The 2022 edition of the Chambers USA Guide to America’s Leading Lawyers for Business features the highest numbers of Gibbons P.C. practices and attorneys ever ranked in the publication in one year. The 2022 guide recognized 12 Gibbons practice areas, with 27 firm attorneys earning individual rankings. Three attorneys and one practice were selected for the first time this year. One of the legal industry’s leading client- and peer-review resources, Chambers annually rates the nation’s leading business lawyers and law firms through both comprehensive interviews with top companies, attorneys, and business executives, and extensive supplementary research. For the full list of Gibbons practice areas and attorneys highlighted in the 2022 guide, please click here.
EEOC v. United Airlines, Part II — Denying a Disabled Employee’s Request to Fill a Vacant Position as an Accommodation Because More Qualified Candidates are Available Remains Problematic Under the ADA
Four months ago we reported on the decision of the United States Court of Appeals for the Seventh Circuit upholding United Airlines’ position in a lawsuit brought by the Equal Employment Opportunity Commission (EEOC) that United did not violate the Americans with Disabilities Act (ADA) by its policy of filling vacant positions with the most qualified candidate even though another employee, unable to perform his own job because of a disability, had applied for the vacant position as a reasonable accommodation. The three-judge panel of the Seventh Circuit that issued that decision has now vacated its opinion and has decided the case in favor of the EEOC. The panel’s reversal of its position is not that surprising. The panel originally ruled in favor of United because it felt bound by a Seventh Circuit ruling in a similar case decided in 2000, EEOC v. Humiston-Keeling. The panel, however, questioned that earlier decision in light of the Supreme Court’s 2002 decision in US Airways, Inc. v. Barnett and thus recommended that the issue be considered by the court en banc (i.e. by the entire membership of the Seventh Circuit). The EEOC promptly moved for reconsideration en banc. Each member of the court expressed the view that EEOC v. Humiston-Keeling should be overruled and, in lieu of formally rehearing the case en banc, simply directed the original panel to vacate its decision and issue a new opinion.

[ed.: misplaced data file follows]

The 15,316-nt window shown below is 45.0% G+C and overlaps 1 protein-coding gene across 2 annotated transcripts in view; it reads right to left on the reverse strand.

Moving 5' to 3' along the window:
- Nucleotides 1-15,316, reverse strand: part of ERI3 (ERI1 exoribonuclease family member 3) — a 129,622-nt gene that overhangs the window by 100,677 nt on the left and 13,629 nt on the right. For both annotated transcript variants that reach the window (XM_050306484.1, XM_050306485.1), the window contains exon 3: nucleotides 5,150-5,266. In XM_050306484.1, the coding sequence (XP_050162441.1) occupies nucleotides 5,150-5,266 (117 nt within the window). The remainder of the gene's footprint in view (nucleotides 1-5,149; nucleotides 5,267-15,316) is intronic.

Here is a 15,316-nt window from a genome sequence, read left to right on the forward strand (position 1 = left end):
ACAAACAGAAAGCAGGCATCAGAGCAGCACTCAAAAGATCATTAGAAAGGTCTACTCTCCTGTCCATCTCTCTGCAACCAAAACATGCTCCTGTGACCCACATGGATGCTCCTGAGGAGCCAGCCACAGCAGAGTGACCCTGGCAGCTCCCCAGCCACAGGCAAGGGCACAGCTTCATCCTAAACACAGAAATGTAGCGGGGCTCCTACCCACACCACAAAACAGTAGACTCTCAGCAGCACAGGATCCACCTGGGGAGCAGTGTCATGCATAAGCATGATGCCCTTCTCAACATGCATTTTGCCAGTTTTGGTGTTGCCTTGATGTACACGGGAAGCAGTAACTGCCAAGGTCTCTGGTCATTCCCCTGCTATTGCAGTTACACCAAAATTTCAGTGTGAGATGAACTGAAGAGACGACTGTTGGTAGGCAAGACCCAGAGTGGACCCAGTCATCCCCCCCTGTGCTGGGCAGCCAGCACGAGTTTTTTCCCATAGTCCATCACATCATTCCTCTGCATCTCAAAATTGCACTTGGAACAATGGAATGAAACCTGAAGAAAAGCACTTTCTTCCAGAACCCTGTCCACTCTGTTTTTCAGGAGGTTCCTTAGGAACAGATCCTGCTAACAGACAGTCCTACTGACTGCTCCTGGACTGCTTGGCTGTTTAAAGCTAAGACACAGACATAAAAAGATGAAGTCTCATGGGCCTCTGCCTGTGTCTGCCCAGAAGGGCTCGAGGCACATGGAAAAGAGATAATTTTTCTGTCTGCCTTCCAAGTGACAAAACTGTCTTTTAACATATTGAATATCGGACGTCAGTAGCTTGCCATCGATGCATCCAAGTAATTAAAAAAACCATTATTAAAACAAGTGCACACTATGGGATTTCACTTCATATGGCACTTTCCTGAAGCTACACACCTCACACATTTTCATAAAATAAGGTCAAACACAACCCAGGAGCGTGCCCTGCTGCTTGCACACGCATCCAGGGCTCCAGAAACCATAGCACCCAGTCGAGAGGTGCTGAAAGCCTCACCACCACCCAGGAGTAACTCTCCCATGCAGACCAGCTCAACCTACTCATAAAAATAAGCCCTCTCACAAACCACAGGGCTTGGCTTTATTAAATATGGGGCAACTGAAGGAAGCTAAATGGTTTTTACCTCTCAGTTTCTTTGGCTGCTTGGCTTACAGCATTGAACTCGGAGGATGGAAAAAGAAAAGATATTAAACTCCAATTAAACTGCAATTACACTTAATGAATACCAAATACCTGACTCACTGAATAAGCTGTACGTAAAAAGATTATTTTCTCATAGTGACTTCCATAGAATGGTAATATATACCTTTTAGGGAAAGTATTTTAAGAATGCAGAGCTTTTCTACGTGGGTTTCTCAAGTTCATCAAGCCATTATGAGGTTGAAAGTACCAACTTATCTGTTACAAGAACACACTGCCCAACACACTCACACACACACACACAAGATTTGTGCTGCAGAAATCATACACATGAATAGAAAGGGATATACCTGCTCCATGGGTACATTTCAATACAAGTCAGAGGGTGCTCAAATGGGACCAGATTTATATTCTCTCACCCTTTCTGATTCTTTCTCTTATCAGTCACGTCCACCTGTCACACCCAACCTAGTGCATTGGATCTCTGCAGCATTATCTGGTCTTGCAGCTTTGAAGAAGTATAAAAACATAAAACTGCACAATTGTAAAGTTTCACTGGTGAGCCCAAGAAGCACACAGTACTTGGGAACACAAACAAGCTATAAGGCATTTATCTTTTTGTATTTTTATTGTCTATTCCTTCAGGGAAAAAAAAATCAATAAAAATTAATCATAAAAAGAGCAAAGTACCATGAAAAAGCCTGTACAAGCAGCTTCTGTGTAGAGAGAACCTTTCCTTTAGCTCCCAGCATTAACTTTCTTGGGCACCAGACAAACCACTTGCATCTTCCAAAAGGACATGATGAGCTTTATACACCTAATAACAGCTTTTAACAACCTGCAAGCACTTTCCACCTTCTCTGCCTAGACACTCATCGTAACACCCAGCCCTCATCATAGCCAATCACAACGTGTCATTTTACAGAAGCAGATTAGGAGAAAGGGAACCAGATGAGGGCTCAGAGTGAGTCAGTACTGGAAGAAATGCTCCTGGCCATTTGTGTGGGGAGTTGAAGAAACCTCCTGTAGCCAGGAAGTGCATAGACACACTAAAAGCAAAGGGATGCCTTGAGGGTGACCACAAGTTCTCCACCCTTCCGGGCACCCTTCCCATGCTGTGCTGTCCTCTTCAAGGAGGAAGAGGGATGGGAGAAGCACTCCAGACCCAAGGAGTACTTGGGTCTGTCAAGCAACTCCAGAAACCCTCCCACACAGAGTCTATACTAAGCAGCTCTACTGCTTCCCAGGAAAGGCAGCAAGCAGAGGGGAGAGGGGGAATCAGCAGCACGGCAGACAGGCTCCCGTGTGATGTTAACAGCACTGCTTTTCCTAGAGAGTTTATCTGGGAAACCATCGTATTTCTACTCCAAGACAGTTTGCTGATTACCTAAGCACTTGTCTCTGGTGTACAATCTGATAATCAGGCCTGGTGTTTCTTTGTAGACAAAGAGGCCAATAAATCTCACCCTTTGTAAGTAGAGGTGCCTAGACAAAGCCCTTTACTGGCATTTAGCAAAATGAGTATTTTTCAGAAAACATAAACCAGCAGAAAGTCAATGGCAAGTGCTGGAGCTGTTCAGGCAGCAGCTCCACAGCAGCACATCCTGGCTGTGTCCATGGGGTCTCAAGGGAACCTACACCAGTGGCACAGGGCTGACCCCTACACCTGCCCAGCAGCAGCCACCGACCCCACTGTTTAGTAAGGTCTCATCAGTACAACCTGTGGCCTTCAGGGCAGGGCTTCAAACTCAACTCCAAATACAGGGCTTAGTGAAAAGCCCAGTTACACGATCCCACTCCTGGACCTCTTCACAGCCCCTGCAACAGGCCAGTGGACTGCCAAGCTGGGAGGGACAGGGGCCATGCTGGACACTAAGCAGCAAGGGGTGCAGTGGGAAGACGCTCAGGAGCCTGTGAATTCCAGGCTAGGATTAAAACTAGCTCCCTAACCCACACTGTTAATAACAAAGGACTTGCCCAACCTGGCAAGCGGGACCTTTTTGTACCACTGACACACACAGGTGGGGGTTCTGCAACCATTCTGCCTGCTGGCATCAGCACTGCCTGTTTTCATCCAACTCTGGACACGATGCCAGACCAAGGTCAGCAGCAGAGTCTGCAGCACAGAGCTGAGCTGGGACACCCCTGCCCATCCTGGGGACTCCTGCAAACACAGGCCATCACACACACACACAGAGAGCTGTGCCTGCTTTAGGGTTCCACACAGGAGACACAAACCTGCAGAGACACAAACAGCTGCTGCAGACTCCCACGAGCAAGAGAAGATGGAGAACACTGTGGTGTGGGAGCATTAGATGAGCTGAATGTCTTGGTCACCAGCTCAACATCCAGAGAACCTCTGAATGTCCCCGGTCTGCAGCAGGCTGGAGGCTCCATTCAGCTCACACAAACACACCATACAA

Does your company conduct internal investigations? If so, you should be asking yourself these four crucial questions: Is the right person conducting the investigation? Is the investigation thorough? Is it taking too long? Is the company following through? Click here to read more about these important internal investigation concerns in an article recently written by Kelly Ann Bird and published by The Metropolitan Corporate Counsel.
Six lawyers in the Gibbons Employment & Labor Law Department were listed in New Jersey Super Lawyers and New Jersey Super Lawyers Rising Stars, distinguishing them as leaders in their fields. In addition, Christine A. Amalfe, Chair of the Department, was listed as both a top 100 attorney in New Jersey and a Top 50 female attorney. Susan L. Nardone, a Director in the Department, was also listed as a Top 50 female attorney. Overall, 69 Gibbons attorneys were featured in these two publications.
The 2011 edition of the Chambers USA Guide to America’s Leading Lawyers for Business features 10 Gibbons practice areas and 18 individual attorneys ranked in the top tiers. The firm’s Employment and Labor Law Department and two of its attorneys in this area were ranked among the leaders in the state. Chambers annually rates the nation’s leading business lawyers and law firms through comprehensive interviews with top companies, attorneys, and business executives, plus extensive supplementary research.
In the most recent issue of the New Jersey Labor & Employment Quarterly, Kelly Ann Bird and Zeenat Basrai analyze whether an employee can release claims under the Uniformed Services Employment and Reemployment Rights Act (“USERRA”) as part of a separation agreement. The scant caselaw construing USERRA has resulted in confusion over whether USERRA claims can be waived, and if so, what language a waiver must include to be enforceable. The article discusses practical steps employers can take to protect themselves from an employee bringing a USERRA claim after signing a separation or settlement agreement, such as drafting the waiver using clear and unambiguous language and giving the employee sufficient time to review and consider the agreement before signing it.